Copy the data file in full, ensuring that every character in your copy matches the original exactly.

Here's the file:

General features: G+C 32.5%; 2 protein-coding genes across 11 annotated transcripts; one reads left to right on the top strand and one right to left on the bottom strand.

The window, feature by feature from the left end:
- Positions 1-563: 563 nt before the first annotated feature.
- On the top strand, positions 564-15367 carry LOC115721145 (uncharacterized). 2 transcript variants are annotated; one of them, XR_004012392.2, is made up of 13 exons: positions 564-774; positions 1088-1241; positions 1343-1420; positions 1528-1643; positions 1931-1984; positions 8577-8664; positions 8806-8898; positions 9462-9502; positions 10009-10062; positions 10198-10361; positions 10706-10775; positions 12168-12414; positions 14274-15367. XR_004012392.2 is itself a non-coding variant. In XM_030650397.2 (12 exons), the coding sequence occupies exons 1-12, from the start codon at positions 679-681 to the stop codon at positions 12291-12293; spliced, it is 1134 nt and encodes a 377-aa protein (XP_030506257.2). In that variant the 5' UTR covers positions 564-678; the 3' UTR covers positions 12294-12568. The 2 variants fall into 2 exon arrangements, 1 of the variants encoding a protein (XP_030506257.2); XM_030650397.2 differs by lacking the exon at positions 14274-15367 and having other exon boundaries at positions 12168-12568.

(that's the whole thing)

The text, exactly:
General features: G+C 32.5%; 2 protein-coding genes across 11 annotated transcripts; one reads left to right on the top strand and one right to left on the bottom strand.

The window, feature by feature from the left end:
- Positions 1-563: 563 nt before the first annotated feature.
- On the top strand, positions 564-15367 carry LOC115721145 (uncharacterized). 2 transcript variants are annotated; one of them, XR_004012392.2, is made up of 13 exons: positions 564-774; positions 1088-1241; positions 1343-1420; positions 1528-1643; positions 1931-1984; positions 8577-8664; positions 8806-8898; positions 9462-9502; positions 10009-10062; positions 10198-10361; positions 10706-10775; positions 12168-12414; positions 14274-15367. XR_004012392.2 is itself a non-coding variant. In XM_030650397.2 (12 exons), the coding sequence occupies exons 1-12, from the start codon at positions 679-681 to the stop codon at positions 12291-12293; spliced, it is 1134 nt and encodes a 377-aa protein (XP_030506257.2). In that variant the 5' UTR covers positions 564-678; the 3' UTR covers positions 12294-12568. The 2 variants fall into 2 exon arrangements, 1 of the variants encoding a protein (XP_030506257.2); XM_030650397.2 differs by lacking the exon at positions 14274-15367 and having other exon boundaries at positions 12168-12568.